This story is the second in our series on the hidden history of Vancouver’s neighbourhoods. Read more here.
On January 9, 1972, as Vancouver Mayor Tom Campbell crossed the newly inaugurated Georgia Viaduct—replacing a crumbling structure with the same name built in 1915—he was met by protestors who kicked and spat on his limousine. The construction of the elevated roadway had destroyed Hogan’s Alley, the city’s historic Black community in Strathcona, and was the first step in the construction of a freeway to downtown Vancouver that would further decimate the area in the name of urban renewal.
On realty websites, Strathcona is known for its historic Victorian and Queen Anne–style homes, with their gabled roofs and recessed porches, buffed to a multimillion-dollar sheen, belying its proximity to grittier areas such as Chinatown and the Downtown Eastside. (The city lumps together all three neighbourhoods, along with False Creek Flats, which holds Emily Carr University of Art + Design, as Strathcona, but this essay will speak only of the area bordered longitudinally by Gore Avenue and Clark Drive and latitudinally by Hastings and Strathcona Park.) Throughout its history, the neighbourhood, known until the 1950s as the East End, has organized to repel efforts to demolish it and displace the many marginalized communities to which it has given refuge.
Before European settlement, the area was a Coast Salish camp known as K’emk’emeláy, meaning “big leaf maple trees.” Afterwards, a neighbourhood eventually grew from the establishment of the nearby Hastings Mill in 1865. In his 2008 revisionist historical novel The Man Game, Lee Henderson describes the “greenish-black smog hanging loose from the brick smokestacks” of Hastings Mill on present-day Dunlevy Street, and the beaches below it “strewn with [salmon] carcasses idling in the waves of the tide.”
From an early collection of shacks around the mill, the settlement saw buildings erected at the turn of the 20th century that stand to this day. This includes Lord Strathcona Elementary on Jackson and Keefer, which was built in 1897 and named, like the area, after the Scottish-born businessman who drove the last spike of the Canadian Pacific Railway. In 1911, when Strathcona was the hub of Jewish Vancouver, the city’s first synagogue (until then, rented houses were used for worship) appeared on Heatley, off Pender. A larger synagogue, built in 1921, incorporated the original structure. And in 1917, Alfonzo Benedetti, an immigrant from Abruzzo, Italy, by way of Ellis Island, opened an eponymous business. Still owned by the family a century later, Benny’s Market remains the place to go for capicollo sandwiches. In the decades that followed, meeting places were built for emerging communities from Russia, Portugal, Croatia, and the Ukraine.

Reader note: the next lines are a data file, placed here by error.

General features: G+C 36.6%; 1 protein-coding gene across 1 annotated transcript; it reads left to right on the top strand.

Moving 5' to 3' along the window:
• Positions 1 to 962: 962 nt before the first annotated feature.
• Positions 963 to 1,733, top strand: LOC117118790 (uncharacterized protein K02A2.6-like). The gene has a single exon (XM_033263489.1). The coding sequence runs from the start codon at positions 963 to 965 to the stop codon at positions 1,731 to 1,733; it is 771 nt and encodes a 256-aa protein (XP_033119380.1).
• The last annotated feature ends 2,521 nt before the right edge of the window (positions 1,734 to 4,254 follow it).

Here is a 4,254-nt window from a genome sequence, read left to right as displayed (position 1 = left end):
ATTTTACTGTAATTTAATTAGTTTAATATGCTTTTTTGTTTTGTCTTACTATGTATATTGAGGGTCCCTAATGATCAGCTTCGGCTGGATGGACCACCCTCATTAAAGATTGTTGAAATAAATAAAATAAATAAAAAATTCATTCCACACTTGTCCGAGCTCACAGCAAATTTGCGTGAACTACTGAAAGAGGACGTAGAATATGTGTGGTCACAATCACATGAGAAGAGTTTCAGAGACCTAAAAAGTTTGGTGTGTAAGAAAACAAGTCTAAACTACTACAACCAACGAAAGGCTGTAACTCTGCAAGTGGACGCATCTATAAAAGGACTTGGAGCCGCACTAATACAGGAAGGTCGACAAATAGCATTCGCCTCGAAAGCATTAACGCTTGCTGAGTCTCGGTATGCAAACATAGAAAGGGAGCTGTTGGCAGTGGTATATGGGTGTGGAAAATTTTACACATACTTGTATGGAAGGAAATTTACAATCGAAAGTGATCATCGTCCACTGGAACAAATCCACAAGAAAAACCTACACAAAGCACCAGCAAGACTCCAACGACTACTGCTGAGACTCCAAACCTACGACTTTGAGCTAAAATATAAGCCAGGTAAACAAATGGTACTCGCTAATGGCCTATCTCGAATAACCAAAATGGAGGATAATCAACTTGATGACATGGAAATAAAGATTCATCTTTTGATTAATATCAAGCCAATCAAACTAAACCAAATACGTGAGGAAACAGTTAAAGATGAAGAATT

What survives from Strathcona’s casts in stark relief what has disappeared. Hogan’s Alley, a narrow T-shaped path that ran between Union and Prior Streets, and was bounded by Main and Jackson on each side, formed the heart of Vancouver’s Black community from around 1910 onwards. Neighbourhood landmarks included the African Methodist Church Fountain Chapel (co-founded by Nora Hendrix, whose grandson, guitar god Jimi Hendrix, lived in the area with her in the 1940s) and the Pullman Porters’ Club, a hangout for Black railway porters who worked at the nearby Great Northern Railway terminal. A three-room establishment with oilcloth-covered tables, Vie’s Chicken and Steak House welcomed stars such as Lena Horne, Billie Holliday, and Sammy Davis Jr. and remained open until 4 a.m. “There was no liquor licence so folks would bring their own along,” recalls poet Adelene da Soul, granddaughter of owners Vie and Bob Moore.
Among the marginalized communities that found sanctuary in Strathcona were the economically disenfranchised. In the aftermath of the 1929 stock market crash, “hobo jungles” formed in pockets of the neighbourhood, including a settlement of laid-off immigrant workers in the city dump, now Strathcona Park.. These makeshift communities were all demolished, and its residents evicted, by the city in fall 1931—the official excuse was the spread of typhoid.